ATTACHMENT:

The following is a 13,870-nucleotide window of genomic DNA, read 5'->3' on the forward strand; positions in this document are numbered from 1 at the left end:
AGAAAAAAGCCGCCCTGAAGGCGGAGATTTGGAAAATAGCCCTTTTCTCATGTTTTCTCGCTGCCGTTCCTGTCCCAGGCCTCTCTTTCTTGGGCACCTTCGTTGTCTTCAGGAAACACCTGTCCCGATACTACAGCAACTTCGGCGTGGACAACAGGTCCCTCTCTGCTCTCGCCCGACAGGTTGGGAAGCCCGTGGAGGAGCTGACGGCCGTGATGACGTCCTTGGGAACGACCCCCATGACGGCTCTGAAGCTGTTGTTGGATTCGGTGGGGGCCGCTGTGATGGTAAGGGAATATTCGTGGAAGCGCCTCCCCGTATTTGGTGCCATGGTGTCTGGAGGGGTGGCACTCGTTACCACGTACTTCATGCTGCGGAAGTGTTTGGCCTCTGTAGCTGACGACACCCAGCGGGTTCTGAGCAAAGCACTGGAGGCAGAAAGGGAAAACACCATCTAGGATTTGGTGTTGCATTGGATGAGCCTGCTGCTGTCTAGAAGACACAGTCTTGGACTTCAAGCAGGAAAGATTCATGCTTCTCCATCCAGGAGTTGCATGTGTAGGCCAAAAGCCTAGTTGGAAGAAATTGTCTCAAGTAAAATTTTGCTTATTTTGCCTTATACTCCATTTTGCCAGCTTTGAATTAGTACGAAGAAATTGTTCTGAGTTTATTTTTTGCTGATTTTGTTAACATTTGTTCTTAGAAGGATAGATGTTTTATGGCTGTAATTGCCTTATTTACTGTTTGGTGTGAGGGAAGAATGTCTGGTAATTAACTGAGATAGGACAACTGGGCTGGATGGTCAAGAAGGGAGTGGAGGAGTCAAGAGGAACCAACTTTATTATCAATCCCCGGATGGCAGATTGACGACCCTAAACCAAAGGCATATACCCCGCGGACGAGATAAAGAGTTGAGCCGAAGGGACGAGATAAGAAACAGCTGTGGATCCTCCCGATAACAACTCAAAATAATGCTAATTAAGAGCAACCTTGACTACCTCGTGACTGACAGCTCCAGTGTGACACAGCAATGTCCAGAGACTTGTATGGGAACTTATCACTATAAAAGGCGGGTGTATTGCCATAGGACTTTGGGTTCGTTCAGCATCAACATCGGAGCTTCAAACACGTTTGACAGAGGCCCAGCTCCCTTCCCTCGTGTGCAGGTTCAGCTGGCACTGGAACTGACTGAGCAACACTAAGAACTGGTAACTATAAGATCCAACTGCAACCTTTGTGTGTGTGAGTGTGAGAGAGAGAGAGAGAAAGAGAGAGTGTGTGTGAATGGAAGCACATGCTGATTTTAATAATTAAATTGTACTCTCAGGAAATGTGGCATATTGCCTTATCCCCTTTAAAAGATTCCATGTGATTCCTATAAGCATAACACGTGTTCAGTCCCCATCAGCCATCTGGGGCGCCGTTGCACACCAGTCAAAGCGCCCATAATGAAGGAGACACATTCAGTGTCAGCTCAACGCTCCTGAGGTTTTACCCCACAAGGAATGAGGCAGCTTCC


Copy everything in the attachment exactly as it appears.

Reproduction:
The following is a 13,870-nucleotide window of genomic DNA, read 5'->3' on the forward strand; positions in this document are numbered from 1 at the left end:
AGAAAAAAGCCGCCCTGAAGGCGGAGATTTGGAAAATAGCCCTTTTCTCATGTTTTCTCGCTGCCGTTCCTGTCCCAGGCCTCTCTTTCTTGGGCACCTTCGTTGTCTTCAGGAAACACCTGTCCCGATACTACAGCAACTTCGGCGTGGACAACAGGTCCCTCTCTGCTCTCGCCCGACAGGTTGGGAAGCCCGTGGAGGAGCTGACGGCCGTGATGACGTCCTTGGGAACGACCCCCATGACGGCTCTGAAGCTGTTGTTGGATTCGGTGGGGGCCGCTGTGATGGTAAGGGAATATTCGTGGAAGCGCCTCCCCGTATTTGGTGCCATGGTGTCTGGAGGGGTGGCACTCGTTACCACGTACTTCATGCTGCGGAAGTGTTTGGCCTCTGTAGCTGACGACACCCAGCGGGTTCTGAGCAAAGCACTGGAGGCAGAAAGGGAAAACACCATCTAGGATTTGGTGTTGCATTGGATGAGCCTGCTGCTGTCTAGAAGACACAGTCTTGGACTTCAAGCAGGAAAGATTCATGCTTCTCCATCCAGGAGTTGCATGTGTAGGCCAAAAGCCTAGTTGGAAGAAATTGTCTCAAGTAAAATTTTGCTTATTTTGCCTTATACTCCATTTTGCCAGCTTTGAATTAGTACGAAGAAATTGTTCTGAGTTTATTTTTTGCTGATTTTGTTAACATTTGTTCTTAGAAGGATAGATGTTTTATGGCTGTAATTGCCTTATTTACTGTTTGGTGTGAGGGAAGAATGTCTGGTAATTAACTGAGATAGGACAACTGGGCTGGATGGTCAAGAAGGGAGTGGAGGAGTCAAGAGGAACCAACTTTATTATCAATCCCCGGATGGCAGATTGACGACCCTAAACCAAAGGCATATACCCCGCGGACGAGATAAAGAGTTGAGCCGAAGGGACGAGATAAGAAACAGCTGTGGATCCTCCCGATAACAACTCAAAATAATGCTAATTAAGAGCAACCTTGACTACCTCGTGACTGACAGCTCCAGTGTGACACAGCAATGTCCAGAGACTTGTATGGGAACTTATCACTATAAAAGGCGGGTGTATTGCCATAGGACTTTGGGTTCGTTCAGCATCAACATCGGAGCTTCAAACACGTTTGACAGAGGCCCAGCTCCCTTCCCTCGTGTGCAGGTTCAGCTGGCACTGGAACTGACTGAGCAACACTAAGAACTGGTAACTATAAGATCCAACTGCAACCTTTGTGTGTGTGAGTGTGAGAGAGAGAGAGAGAAAGAGAGAGTGTGTGTGAATGGAAGCACATGCTGATTTTAATAATTAAATTGTACTCTCAGGAAATGTGGCATATTGCCTTATCCCCTTTAAAAGATTCCATGTGATTCCTATAAGCATAACACGTGTTCAGTCCCCATCAGCCATCTGGGGCGCCGTTGCACACCAGTCAAAGCGCCCATAATGAAGGAGACACATTCAGTGTCAGCTCAACGCTCCTGAGGTTTTACCCCACAAGGAATGAGGCAGCTTCC